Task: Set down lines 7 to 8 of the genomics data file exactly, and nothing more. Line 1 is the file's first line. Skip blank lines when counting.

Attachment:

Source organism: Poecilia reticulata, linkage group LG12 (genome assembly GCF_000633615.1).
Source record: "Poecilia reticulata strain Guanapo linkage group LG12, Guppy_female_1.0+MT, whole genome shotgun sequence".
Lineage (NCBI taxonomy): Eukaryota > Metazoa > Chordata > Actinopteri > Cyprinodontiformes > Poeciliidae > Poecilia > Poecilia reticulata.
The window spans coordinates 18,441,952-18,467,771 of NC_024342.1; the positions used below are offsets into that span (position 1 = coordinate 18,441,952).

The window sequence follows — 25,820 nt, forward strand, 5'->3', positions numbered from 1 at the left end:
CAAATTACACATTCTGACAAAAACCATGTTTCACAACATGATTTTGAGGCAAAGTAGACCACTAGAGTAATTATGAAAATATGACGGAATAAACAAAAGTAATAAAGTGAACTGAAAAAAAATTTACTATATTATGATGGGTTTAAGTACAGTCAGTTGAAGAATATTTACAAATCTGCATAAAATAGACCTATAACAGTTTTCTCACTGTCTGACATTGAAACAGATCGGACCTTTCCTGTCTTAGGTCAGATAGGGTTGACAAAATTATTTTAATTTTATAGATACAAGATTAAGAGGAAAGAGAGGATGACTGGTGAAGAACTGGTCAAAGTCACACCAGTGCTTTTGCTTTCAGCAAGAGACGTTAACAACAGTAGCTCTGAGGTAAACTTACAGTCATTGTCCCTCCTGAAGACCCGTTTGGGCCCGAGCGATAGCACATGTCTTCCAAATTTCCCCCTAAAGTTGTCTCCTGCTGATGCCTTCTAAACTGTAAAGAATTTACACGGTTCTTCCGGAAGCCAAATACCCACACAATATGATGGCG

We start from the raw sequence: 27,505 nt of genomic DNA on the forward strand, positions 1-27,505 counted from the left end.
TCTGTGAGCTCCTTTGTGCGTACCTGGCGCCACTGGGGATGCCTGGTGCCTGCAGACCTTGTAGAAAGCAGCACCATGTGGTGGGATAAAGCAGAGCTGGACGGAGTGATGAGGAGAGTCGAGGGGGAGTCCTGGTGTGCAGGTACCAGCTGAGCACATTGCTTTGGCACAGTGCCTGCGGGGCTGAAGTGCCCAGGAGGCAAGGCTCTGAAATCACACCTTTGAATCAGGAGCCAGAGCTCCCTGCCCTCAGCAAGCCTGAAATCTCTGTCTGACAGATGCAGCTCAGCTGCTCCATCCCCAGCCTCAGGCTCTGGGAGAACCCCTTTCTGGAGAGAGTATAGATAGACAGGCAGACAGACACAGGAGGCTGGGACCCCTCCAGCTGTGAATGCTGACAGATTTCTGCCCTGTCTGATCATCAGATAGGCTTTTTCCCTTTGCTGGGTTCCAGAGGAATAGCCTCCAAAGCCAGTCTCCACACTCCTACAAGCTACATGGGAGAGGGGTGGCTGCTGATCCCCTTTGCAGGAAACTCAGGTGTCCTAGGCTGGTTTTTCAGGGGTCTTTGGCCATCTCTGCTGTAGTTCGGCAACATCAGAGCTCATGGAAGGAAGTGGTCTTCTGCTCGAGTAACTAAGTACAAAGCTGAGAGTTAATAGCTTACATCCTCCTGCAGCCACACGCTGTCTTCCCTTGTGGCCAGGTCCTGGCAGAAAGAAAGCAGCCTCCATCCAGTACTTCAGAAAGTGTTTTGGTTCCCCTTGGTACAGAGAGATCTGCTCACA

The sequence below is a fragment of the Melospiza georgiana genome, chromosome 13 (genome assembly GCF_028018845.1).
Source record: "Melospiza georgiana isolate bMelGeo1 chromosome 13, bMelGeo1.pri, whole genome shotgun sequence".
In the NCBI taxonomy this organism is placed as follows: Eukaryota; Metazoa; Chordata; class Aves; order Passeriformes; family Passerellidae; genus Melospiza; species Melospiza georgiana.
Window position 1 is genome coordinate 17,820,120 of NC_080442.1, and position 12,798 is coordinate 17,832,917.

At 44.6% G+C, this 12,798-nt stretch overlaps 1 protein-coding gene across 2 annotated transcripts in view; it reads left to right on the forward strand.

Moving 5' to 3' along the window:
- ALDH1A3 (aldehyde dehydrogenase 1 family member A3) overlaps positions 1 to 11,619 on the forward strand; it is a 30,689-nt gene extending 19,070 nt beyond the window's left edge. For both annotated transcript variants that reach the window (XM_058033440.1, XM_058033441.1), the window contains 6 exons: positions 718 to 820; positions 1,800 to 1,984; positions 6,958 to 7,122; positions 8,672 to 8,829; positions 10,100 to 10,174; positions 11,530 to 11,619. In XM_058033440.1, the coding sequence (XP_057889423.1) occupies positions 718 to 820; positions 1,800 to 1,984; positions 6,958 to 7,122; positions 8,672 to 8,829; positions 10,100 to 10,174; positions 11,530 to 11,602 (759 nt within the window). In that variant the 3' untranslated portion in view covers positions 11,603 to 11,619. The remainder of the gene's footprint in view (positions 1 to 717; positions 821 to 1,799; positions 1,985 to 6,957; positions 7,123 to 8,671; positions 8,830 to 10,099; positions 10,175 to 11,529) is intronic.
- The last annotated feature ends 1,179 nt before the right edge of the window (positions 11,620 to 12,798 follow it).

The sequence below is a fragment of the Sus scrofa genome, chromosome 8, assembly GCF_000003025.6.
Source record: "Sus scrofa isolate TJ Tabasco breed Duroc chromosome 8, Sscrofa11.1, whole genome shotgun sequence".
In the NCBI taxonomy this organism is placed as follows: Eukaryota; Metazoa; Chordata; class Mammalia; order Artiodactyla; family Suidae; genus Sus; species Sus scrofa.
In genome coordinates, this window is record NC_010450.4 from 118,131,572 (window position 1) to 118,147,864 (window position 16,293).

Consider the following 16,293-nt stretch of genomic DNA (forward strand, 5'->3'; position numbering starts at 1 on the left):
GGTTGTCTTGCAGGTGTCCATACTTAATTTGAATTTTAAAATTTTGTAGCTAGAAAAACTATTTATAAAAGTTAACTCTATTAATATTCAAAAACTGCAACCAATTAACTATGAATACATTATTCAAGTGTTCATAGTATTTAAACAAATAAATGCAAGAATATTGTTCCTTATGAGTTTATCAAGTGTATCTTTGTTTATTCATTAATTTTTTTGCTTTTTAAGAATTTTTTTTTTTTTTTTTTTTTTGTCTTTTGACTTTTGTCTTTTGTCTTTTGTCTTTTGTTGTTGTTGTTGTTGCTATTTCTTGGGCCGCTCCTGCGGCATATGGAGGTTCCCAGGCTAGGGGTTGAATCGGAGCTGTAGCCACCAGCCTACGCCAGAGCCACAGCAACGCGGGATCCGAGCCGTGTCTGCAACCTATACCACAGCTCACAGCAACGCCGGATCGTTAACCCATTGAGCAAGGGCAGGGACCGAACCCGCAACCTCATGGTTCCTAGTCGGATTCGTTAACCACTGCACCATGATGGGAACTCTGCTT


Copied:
We start from the raw sequence: 27,505 nt of genomic DNA on the forward strand, positions 1-27,505 counted from the left end.
TCTGTGAGCTCCTTTGTGCGTACCTGGCGCCACTGGGGATGCCTGGTGCCTGCAGACCTTGTAGAAAGCAGCACCATGTGGTGGGATAAAGCAGAGCTGGACGGAGTGATGAGGAGAGTCGAGGGGGAGTCCTGGTGTGCAGGTACCAGCTGAGCACATTGCTTTGGCACAGTGCCTGCGGGGCTGAAGTGCCCAGGAGGCAAGGCTCTGAAATCACACCTTTGAATCAGGAGCCAGAGCTCCCTGCCCTCAGCAAGCCTGAAATCTCTGTCTGACAGATGCAGCTCAGCTGCTCCATCCCCAGCCTCAGGCTCTGGGAGAACCCCTTTCTGGAGAGAGTATAGATAGACAGGCAGACAGACACAGGAGGCTGGGACCCCTCCAGCTGTGAATGCTGACAGATTTCTGCCCTGTCTGATCATCAGATAGGCTTTTTCCCTTTGCTGGGTTCCAGAGGAATAGCCTCCAAAGCCAGTCTCCACACTCCTACAAGCTACATGGGAGAGGGGTGGCTGCTGATCCCCTTTGCAGGAAACTCAGGTGTCCTAGGCTGGTTTTTCAGGGGTCTTTGGCCATCTCTGCTGTAGTTCGGCAACATCAGAGCTCATGGAAGGAAGTGGTCTTCTGCTCGAGTAACTAAGTACAAAGCTGAGAGTTAATAGCTTACATCCTCCTGCAGCCACACGCTGTCTTCCCTTGTGGCCAGGTCCTGGCAGAAAGAAAGCAGCCTCCATCCAGTACTTCAGAAAGTGTTTTGGTTCCCCTTGGTACAGAGAGATCTGCTCACA